Mr. Vernor Sackett, brother of the groom, was best man with Mr. Clarence Gillette as groomsman. Ushers were Mr. Bruce E. White. Mr. David Lawson and Mr. John Lucker.
    Little Betty Sackett, daughter of Mr. and Mrs. Leland Sackett, was a dainty flower girl, with a tiny arm basket of Cecil Brunner roses.
    The bride, daughter of Dr. and Mrs George B. Pratt, was given in marriage by her father. Immediately preceding the benediction Miss Kathleen La Raut sang "At Dawning."
    One hundred and fifty guests were invited to the formal receptlon which followed at the Pratt home at 1007 East Fifteenth Street, N. The guests were greeted at the door by Mrs. Melvin Johnson.
    Dr. and Mrs. George B. Pratt and the members of the bridal party received. In the dining room Mrs. Bruce E. White (Grace Brainerd) presided at the urn, while Miss Thelma Mills cut the ices. College friends of the bride assisted about the rooms. Miss Thelma Mills caught the bride's bouquet.
    Both Mr. and Mrs. Sackett are graduates of Willamette University, Mrs. Sackett with the class or 1923 and Mr. Sackett with the class of 1922. Both were unusually prominent in campus affairs. Mrs. Sackett was a member of the Delta Phi sorority and of the Adelante literary society, while Mr. Sackett was a Websterian and a Sigma Tau. Mrs. Sackett was senior scholar in French, and Mr. Sackett, upon his graduation was elected to membership in the honorary scholarship fraternity Alpha Kappa Nu. Mr. Sackett also edited the Willamette Collegian during his senior year. He is a member of the Bar-W forensic organisation.
    Mr. Sackett is the son ot Judge and Mrs. Sackett of Yamhill county. After a two weeks' honeymoon trip to Yellowstone National park, the trip being made by motor, Mr. Sackett will take his bride to McMinnville where the young couple will make their home. Mr. Sackett will edit the McMinnville paper, the Telephone-Register.
    The past year Mr. Sackett has been principal of the high school at Raymond, Washington, while Mrs. Sackett has been on the high school faculty at Klaber.
    [Transcribed from image by Chris Sackett]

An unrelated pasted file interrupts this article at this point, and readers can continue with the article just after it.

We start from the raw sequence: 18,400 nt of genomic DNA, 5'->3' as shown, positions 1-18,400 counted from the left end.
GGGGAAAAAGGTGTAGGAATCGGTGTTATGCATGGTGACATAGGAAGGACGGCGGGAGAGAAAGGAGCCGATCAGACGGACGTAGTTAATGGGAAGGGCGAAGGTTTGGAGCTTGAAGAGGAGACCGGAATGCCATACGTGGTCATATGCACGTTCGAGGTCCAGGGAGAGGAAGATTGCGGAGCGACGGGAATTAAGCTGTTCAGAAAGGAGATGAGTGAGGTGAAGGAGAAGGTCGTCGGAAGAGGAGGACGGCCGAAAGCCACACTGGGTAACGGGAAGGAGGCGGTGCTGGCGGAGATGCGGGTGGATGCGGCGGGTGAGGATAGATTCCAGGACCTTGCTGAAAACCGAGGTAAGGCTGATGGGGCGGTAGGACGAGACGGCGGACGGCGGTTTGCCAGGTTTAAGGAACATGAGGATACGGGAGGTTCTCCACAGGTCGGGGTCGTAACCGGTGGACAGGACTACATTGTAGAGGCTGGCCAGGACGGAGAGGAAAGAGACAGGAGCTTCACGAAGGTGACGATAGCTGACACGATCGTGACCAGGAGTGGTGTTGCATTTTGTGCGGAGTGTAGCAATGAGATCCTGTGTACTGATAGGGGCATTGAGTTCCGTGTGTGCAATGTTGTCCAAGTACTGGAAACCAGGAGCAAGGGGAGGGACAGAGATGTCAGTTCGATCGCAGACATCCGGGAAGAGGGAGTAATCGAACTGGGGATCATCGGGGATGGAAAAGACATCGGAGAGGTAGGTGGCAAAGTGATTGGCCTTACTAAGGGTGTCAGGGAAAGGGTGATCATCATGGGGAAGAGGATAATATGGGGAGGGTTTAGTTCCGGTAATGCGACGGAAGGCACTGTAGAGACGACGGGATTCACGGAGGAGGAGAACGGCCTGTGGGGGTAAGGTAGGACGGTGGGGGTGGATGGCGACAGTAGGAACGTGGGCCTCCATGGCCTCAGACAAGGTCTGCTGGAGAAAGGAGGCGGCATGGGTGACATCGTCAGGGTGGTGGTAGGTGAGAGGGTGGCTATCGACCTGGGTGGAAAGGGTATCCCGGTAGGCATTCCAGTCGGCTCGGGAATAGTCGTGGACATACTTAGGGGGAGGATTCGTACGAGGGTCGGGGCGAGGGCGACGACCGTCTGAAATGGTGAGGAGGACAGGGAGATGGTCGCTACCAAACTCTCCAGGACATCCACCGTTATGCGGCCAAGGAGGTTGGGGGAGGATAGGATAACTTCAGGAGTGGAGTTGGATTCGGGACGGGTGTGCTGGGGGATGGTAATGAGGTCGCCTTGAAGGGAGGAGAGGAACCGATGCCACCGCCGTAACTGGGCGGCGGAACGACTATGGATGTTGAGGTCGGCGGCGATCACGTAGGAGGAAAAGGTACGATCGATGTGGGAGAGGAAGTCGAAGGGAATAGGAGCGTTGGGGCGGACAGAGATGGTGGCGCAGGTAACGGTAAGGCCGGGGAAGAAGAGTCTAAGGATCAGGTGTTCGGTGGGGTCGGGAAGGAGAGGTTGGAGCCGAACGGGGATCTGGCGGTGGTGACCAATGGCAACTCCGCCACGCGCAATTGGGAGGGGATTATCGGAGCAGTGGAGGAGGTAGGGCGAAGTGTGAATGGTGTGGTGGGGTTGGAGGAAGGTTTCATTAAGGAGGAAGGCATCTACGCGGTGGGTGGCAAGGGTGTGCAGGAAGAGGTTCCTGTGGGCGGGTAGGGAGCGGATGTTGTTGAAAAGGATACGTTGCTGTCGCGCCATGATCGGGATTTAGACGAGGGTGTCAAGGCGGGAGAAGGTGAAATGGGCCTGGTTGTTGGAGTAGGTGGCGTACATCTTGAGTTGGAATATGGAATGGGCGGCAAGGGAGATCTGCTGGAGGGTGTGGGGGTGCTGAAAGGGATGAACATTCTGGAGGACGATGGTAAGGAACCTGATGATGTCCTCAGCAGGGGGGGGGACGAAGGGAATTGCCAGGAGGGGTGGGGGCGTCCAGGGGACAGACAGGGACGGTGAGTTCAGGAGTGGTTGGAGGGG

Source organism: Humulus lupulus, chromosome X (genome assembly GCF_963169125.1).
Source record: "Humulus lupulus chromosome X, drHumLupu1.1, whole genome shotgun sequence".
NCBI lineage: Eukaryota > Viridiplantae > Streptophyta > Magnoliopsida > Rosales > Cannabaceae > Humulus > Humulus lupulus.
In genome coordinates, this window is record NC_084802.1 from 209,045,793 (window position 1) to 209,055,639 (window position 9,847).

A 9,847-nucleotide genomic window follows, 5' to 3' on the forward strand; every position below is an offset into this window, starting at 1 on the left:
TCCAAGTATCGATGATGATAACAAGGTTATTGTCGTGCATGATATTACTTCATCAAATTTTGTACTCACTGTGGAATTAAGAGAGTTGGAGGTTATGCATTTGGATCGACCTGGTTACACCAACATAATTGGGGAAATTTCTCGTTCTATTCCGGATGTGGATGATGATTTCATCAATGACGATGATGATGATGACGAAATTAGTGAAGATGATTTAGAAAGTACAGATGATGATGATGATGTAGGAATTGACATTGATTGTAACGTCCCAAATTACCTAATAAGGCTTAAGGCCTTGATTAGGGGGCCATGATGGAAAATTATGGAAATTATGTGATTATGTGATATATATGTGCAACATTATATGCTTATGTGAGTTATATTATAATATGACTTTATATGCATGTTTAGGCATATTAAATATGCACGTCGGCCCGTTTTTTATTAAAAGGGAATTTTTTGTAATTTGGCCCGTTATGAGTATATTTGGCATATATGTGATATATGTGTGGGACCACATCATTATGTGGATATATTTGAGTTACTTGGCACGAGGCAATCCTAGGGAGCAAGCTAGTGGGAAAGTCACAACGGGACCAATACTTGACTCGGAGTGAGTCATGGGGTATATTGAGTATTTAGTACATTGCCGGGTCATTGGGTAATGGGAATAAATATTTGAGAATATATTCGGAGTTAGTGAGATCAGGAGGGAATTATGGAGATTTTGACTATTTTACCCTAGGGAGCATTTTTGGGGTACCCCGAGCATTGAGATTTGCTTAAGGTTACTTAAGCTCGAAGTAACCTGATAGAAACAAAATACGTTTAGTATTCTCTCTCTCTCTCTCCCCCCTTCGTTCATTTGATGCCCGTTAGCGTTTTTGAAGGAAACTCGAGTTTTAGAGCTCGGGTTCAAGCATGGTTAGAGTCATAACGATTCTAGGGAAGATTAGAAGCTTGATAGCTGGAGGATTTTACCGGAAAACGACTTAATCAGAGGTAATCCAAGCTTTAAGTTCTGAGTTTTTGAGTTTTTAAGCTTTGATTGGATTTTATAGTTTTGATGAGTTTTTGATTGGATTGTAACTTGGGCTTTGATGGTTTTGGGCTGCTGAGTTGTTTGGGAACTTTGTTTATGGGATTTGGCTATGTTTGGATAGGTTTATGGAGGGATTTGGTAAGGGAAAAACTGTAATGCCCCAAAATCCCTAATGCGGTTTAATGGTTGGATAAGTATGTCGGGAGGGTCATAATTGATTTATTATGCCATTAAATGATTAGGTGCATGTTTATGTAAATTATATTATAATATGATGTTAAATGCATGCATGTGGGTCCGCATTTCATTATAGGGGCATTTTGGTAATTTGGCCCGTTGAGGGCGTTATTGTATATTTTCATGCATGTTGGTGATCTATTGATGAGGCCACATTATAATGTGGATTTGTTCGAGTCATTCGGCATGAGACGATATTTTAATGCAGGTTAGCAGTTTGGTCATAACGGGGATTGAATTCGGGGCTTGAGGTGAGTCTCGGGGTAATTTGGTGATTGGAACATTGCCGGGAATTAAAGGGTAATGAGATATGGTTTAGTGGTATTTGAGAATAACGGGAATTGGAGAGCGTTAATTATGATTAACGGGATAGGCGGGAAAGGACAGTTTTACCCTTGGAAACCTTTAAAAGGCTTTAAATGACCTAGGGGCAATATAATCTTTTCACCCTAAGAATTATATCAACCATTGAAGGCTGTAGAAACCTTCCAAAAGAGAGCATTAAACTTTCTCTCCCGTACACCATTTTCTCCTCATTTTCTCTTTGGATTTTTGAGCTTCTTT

• The Klamath News, Klamath Falls, Oregon, 12 Aug 1928, p2
    "Dale Dean Sackett and Elisabeth Beryl Breen, both of Klamath Falls, were granted a marriage license at the office of the county clerk yesterday."
    [Transcribed from image by Chris Sackett]
  • The World, Coos Bay, Oregon, 1 Jan 1932, p 6
    Sheldon Sackett Weds Secretary of Gov. Meier
    A wedding which came as a startling surprise to a large circle of acquaintances and which is of interest throughout the state was that which united Miss Beatrice Walton, daughter of Mr. and Mrs. James Walton, and Sheldon F. Sackett, son of Judge and Mrs. Fred B. Sackett of McMinnville, Thursday evening at 7 o'clock at the Walton home in Salem.
    Even the best friends of Mr. and Mrs. Sackett were given little warning of the wedding's approach, and because of the prominence of the couple its occurrence will no doubt be the topic of conversation wherever society congregates today.
    Relatives Present
    Rev. Thomas Hardle, pastor of the McMinnville Methodist Episcopal church, read the simple wedding service in the presence of Mrs. James Walton, mother of the bride, Judge and Mrs. Fred B. Sackett of McMinnville, parents of the groom, Mr. and Mrs. William Walton, the former a brother of the groom, and Mrs. Thomas Hardie.
    Mrs. Sackett is a graduate of Mills college in California, and at one time was employed as an instructor of the Astoria public schools. She later was secretary in the state department of education. Three years ago she accepted the office of private secretary to the late Governor Patterson and served throughout his administration. She then went to Europe, but returned to Salem early last January, when she again was appointed private secretary by Governor Meier, which position she now fills.
    Publisher of Times